MOTORISTS who break the speed limit now face an even greater chance of being caught after it was confirmed that a number of additional speed enforcement zones have been rolled out across Limerick.
While more than 240 additional locations have been identified across the country, a handful have been confirmed for Limerick including at Croom, Murroe, Rourkes Cross and Cratloemoyle on the N18 Limerick to Shannon dual carriageway.
A number of existing zones have been also been extended following a review of traffic collision statistics by gardai.
According to the garda website, there are now 45 individual speed enforcement zones across Limerick, where the network of privately-operated GoSafe speed vans are deployed around the clock.
The zones are located on a combination of national, regional and local roads across the city and county, at areas where there is a history of fatal or serious-injury collisions.
Sgt Peter Kelly of the divisional traffic corps says gardai are constantly reviewing the list of speed enforcement zones in Limerick.
“There have been several that we have seen changes in over the past couple of years and it’s an ongoing process for us, we are doing this as a matter of course all the time,” he said.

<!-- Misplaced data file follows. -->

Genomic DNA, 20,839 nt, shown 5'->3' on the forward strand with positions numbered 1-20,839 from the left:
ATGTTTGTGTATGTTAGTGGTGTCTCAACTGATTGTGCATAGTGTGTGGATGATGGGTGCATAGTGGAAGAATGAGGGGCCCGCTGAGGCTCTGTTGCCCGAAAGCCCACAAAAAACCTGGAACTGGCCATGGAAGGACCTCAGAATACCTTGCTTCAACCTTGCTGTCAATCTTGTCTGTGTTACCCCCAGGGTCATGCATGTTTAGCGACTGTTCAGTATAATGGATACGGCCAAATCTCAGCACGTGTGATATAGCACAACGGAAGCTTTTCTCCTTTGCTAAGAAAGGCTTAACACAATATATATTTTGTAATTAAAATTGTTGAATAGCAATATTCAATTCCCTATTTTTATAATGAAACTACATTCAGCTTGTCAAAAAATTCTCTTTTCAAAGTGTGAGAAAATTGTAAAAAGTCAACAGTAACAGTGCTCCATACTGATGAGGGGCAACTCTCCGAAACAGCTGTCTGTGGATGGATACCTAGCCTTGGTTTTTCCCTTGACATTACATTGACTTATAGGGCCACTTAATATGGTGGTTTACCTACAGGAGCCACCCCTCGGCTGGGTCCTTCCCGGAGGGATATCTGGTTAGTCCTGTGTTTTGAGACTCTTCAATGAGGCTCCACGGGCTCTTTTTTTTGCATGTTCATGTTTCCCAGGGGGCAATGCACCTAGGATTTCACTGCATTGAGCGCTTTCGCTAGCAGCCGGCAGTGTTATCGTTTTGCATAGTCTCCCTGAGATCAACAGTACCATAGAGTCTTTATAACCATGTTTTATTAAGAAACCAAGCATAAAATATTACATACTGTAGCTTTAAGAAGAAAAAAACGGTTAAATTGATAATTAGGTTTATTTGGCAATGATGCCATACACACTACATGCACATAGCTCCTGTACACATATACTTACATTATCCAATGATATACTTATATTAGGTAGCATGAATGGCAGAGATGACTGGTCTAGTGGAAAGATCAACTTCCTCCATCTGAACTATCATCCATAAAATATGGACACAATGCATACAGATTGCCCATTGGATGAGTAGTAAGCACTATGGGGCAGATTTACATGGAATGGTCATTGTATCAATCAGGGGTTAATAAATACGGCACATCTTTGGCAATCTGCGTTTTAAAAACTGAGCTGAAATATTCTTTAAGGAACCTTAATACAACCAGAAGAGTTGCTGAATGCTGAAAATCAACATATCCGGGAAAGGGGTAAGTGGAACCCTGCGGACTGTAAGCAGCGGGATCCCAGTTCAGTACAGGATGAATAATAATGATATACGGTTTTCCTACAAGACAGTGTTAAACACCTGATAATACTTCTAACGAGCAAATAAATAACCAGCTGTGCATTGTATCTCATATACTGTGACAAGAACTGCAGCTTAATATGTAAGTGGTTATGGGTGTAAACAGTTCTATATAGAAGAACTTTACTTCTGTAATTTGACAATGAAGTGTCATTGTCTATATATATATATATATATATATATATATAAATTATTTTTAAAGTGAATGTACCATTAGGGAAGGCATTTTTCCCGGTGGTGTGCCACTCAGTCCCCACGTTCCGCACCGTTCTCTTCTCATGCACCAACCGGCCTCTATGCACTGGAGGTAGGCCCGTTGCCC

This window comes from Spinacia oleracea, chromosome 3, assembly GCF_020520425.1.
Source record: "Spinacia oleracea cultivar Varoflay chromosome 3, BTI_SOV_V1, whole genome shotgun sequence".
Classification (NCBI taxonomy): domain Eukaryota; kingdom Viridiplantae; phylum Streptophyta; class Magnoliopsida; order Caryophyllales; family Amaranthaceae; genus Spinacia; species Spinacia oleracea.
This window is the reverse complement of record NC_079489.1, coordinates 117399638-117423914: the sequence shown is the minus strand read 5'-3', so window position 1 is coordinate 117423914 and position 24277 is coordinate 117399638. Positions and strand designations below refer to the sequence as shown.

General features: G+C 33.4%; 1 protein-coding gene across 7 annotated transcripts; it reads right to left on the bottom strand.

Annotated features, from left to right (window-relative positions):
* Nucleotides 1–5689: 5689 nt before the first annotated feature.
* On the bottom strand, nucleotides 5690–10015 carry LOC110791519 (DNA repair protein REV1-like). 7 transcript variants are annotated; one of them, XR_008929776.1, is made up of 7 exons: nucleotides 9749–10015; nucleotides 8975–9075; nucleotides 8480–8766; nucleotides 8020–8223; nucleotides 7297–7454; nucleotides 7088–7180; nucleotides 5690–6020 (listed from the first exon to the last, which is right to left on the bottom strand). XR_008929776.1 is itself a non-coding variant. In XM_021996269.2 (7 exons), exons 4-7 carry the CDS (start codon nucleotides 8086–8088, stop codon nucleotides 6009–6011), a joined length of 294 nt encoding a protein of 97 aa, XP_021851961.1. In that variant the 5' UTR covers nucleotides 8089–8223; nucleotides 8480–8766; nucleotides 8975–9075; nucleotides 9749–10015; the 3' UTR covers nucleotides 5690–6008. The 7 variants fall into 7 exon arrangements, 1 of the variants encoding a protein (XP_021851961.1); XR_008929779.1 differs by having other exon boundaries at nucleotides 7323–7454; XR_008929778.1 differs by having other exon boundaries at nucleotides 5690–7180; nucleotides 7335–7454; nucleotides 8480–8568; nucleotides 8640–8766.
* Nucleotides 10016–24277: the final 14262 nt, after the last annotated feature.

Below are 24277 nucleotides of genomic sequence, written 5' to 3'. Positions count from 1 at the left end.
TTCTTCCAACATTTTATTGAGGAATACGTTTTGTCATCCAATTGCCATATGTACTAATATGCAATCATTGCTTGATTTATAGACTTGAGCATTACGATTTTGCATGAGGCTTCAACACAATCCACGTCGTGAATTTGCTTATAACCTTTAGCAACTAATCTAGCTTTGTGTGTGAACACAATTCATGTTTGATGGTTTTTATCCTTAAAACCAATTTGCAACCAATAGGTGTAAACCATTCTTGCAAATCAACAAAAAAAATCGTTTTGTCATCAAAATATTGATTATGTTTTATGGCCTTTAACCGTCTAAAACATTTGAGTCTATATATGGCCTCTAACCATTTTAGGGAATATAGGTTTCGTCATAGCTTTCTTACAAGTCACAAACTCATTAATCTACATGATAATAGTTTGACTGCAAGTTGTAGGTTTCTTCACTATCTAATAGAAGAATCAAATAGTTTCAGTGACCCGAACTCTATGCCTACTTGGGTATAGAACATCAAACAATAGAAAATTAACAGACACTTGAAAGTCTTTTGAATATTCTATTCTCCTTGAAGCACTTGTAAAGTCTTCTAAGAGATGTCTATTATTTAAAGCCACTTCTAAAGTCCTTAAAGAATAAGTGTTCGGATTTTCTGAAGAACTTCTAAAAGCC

Of the 45 zones identified in Limerick, half are located on national routes.
The N21 Limerick to Tralee road has the single highest number of zones where eight different areas have been identified - including Barna, where five people have died in recent years.
There are five enforcement zones on the N69, two on the N20 and two on the N24.
Daly’s Cross on the old N7 also remains on the list – despite the opening of the M7 motorway in 2011.
The single longest zone in Limerick stretches for more than 8.5km on the Askeaton bypass on the N69.
Regional approach roads to towns such as Kilmallock, Kilfinane, Galbally, Hospital, Ballylanders, Glin, Athea and Knocklong are also included as are local roads near Ardpatrick and Kilteely.
In the city, there are speed enforcement zones on the Dublin Road, Ennis Road, Condell Road, Corbally Road, Dock Road and Longpavement.
According to gardai there has been “a dramatic and sustained” improvement in compliance with speed limits since the introduction of the GoSafe network of speed vans in November 2010.
“There have been marked improvements in driver behaviour. It’s not just about the detections and prosecutions,” said Sgt Kelly, who stressed that the use of the GoSafe vans is not a revenue-generating exercise.
“They only get paid for being there and they are being monitored by the Garda National Traffic Bureau who can tell whether they are on site or not and if they are not on site they don’t get paid,” he said.
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